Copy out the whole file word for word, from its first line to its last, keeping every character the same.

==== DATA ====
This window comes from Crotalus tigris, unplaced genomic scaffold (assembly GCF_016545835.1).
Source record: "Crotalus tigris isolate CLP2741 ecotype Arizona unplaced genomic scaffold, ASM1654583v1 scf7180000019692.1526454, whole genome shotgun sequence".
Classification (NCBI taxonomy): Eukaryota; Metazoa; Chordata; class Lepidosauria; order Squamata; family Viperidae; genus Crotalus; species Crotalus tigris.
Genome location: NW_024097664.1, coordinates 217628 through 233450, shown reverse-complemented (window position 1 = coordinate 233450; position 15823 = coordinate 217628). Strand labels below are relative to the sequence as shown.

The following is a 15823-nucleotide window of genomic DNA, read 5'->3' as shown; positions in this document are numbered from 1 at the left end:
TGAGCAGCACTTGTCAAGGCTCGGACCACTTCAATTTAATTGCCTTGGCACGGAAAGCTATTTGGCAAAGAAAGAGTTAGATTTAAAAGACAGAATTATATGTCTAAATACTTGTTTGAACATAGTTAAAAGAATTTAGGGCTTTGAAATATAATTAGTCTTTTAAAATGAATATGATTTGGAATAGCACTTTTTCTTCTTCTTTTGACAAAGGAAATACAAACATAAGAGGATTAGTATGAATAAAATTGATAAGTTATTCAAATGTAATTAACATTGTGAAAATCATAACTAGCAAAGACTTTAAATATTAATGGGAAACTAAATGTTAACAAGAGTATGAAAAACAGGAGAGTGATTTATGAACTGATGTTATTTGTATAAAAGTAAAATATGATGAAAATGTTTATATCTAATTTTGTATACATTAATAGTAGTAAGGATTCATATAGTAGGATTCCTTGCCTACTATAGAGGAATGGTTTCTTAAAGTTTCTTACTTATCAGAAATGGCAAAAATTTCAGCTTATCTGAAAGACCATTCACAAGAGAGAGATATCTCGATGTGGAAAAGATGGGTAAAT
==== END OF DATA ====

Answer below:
This window comes from Crotalus tigris, unplaced genomic scaffold (assembly GCF_016545835.1).
Source record: "Crotalus tigris isolate CLP2741 ecotype Arizona unplaced genomic scaffold, ASM1654583v1 scf7180000019692.1526454, whole genome shotgun sequence".
Classification (NCBI taxonomy): Eukaryota; Metazoa; Chordata; class Lepidosauria; order Squamata; family Viperidae; genus Crotalus; species Crotalus tigris.
Genome location: NW_024097664.1, coordinates 217628 through 233450, shown reverse-complemented (window position 1 = coordinate 233450; position 15823 = coordinate 217628). Strand labels below are relative to the sequence as shown.

The following is a 15823-nucleotide window of genomic DNA, read 5'->3' as shown; positions in this document are numbered from 1 at the left end:
TGAGCAGCACTTGTCAAGGCTCGGACCACTTCAATTTAATTGCCTTGGCACGGAAAGCTATTTGGCAAAGAAAGAGTTAGATTTAAAAGACAGAATTATATGTCTAAATACTTGTTTGAACATAGTTAAAAGAATTTAGGGCTTTGAAATATAATTAGTCTTTTAAAATGAATATGATTTGGAATAGCACTTTTTCTTCTTCTTTTGACAAAGGAAATACAAACATAAGAGGATTAGTATGAATAAAATTGATAAGTTATTCAAATGTAATTAACATTGTGAAAATCATAACTAGCAAAGACTTTAAATATTAATGGGAAACTAAATGTTAACAAGAGTATGAAAAACAGGAGAGTGATTTATGAACTGATGTTATTTGTATAAAAGTAAAATATGATGAAAATGTTTATATCTAATTTTGTATACATTAATAGTAGTAAGGATTCATATAGTAGGATTCCTTGCCTACTATAGAGGAATGGTTTCTTAAAGTTTCTTACTTATCAGAAATGGCAAAAATTTCAGCTTATCTGAAAGACCATTCACAAGAGAGAGATATCTCGATGTGGAAAAGATGGGTAAAT